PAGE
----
DRAFT: This module has unpublished changes.

In “Walls Collapsed,” I explore how architectural design can invoke the uncanny in seemingly familiar objects and art forms. Inspired by Daniel Libeskind’s jarring design for the Jewish Museum in Berlin and Art Spiegelman’s larger-than-life graphic narrative In the Shadow of No Towers, I wanted to make a large-scale book that did not adhere to the traditional definition of a “book” at all.


I was very interested in how Libeskind defamiliarized familiar objects, invoking the uncanny, in the Jewish Museum in Berlin by placing them within overwhelming architecture that interrupts a viewer’s expected perceptions. As Young writes, “instead of merely housing the collection, this building seeks to estrange it from the viewers’ own preconceptions.” Libeskind’s design looks like a zigzagging lightning bolt from above, it is a shiny silver building of unexpected sharp angles standing beside “the stolid Baroque façade of the Berlin Museum.” Inside the building, Libeskind places voids “as a physical interference with chronology” that become “completely ‘unusable space’ jutting throughout the structure and outside it.”[1] When designing a narrative of trauma, the concepts of an unusable void and unexpectedly interrupted chronology seem especially appropriate.


In Plate 10 of In The Shadow of No Towers, Art Spiegelman does just the opposite of Libeskind by portraying the uncanny of 9/11 within the boundaries of two perfectly straight, rectangular towers. The image is particularly jarring because the panels inside the towers detail Spiegelman’s reaction to those very towers collapsing. Instead of scattering panels around the page haphazardly, as he does in several previous plates, Spiegelman ends the series with perfect, straight rectangles. But the subject matter is just as traumatic as previous plates, and even contains an image of Spiegelman holding a bomb that explodes in his face.[2] While Young makes a valid point about jarring architecture representing a traumatic history, Spiegelman invokes the uncanny by using familiar shapes to house unbelievable images. Both are successful in defamiliarizing the familiar. Libeskind’s unique architecture makes the museum-goer reconsider the seemingly familiar objects within his walls. Spiegelman’s wild anxiety in his panels, on the other hand, forces the reader to see the uncanny in such trauma encased within perfect rectangular towers. Both use architectural or spatial form to invoke the uncanny in the viewer, but in opposite ways.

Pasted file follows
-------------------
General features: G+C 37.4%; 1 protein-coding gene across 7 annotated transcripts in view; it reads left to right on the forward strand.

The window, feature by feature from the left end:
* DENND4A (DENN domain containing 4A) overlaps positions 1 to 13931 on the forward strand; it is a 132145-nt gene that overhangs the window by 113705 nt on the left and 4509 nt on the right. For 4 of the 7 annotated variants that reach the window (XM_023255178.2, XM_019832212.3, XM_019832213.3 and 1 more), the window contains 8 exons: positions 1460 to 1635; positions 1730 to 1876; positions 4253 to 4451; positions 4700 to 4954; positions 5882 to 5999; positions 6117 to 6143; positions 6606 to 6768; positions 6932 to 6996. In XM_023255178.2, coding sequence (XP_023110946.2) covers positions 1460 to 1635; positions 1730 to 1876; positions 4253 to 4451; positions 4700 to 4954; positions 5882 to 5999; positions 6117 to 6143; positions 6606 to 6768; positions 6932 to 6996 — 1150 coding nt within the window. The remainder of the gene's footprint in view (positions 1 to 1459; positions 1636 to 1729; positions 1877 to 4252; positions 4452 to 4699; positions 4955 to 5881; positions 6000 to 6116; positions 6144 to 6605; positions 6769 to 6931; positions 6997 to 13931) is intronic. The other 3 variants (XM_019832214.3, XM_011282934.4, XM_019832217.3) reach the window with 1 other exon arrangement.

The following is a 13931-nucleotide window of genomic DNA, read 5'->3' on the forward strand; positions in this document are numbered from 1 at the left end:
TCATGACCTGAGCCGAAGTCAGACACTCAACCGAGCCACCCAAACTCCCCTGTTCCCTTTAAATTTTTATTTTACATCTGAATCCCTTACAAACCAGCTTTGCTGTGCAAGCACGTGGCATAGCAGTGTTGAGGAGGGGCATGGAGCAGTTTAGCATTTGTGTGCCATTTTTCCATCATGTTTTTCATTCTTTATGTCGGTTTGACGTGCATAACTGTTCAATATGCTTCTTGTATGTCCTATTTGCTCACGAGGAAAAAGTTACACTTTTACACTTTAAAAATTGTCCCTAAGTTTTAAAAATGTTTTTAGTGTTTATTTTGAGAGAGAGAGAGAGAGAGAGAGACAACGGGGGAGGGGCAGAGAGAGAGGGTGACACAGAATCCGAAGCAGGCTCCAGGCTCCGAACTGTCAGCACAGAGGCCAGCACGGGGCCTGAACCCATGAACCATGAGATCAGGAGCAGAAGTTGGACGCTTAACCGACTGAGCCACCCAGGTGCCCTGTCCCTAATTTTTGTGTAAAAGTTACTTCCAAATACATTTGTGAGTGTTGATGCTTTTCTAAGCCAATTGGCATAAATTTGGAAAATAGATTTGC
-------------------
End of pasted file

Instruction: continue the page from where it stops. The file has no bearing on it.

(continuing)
I attempted to use both theories in my book. Using the page borders like Libeskind’s walls, I wanted to explore defamiliarizing the form of books themselves. White pages of awkwardly large and unfamiliar shapes are juxtaposed against perfectly rectangular black pages that contain tower-shaped voids, “unusable” spaces that take on a new and different meaning when contained in a book.


I chose the two towers to focus on as repeating images because they dominate Spiegelman’s narrative as well as the master narrative of September 11th; they are familiar shapes that take on a new meaning when they are removed from the page in various ways. The first and last white pages, which are shaped similarly, display two familiar scenes: the New York skyline before and after September 11th. The dramatic page borders force the viewer to reconsider these scenes in a new way. Alternatively, the three black pages house shocking images: first the outline of the twin towers, then the outline of the towers with the rest of the page as voids, and finally the towers as voids themselves. These shapes, or more particularly the voids of these shapes, are less familiar and much more unnatural. Because of this, they are housed within perfect rectangles to draw attention to the images themselves, especially in comparison to the images on the white pages with irregular page borders.


How to bind the book was an issue I had worried about from the beginning of the project, but ultimately the decision to tie the pages together loosely with picture wire added to the book’s strangeness. The binding also added a somewhat unfinished aspect that I appreciated, as no narrative on trauma can even be fully completed or neatly bound into one clear story.


The finished project is simple, but I think it successfully encompasses several different layers of meaning and represents how much meaning we assign to objects in the wake of trauma – especially when those objects are forever gone.

[1] James Young, “Daniel Libeskind’s Jewish Museum in Berlin: The Uncanny Arts of Memorial Architecture,” Jewish Social Studies, New Series, Vol. 6, No. 2 (Winter, 2000): 1-23. 17.


[2] Art Spiegelman, In The Shadow of No Towers, New York: Random House, 2004.

DRAFT: This module has unpublished changes.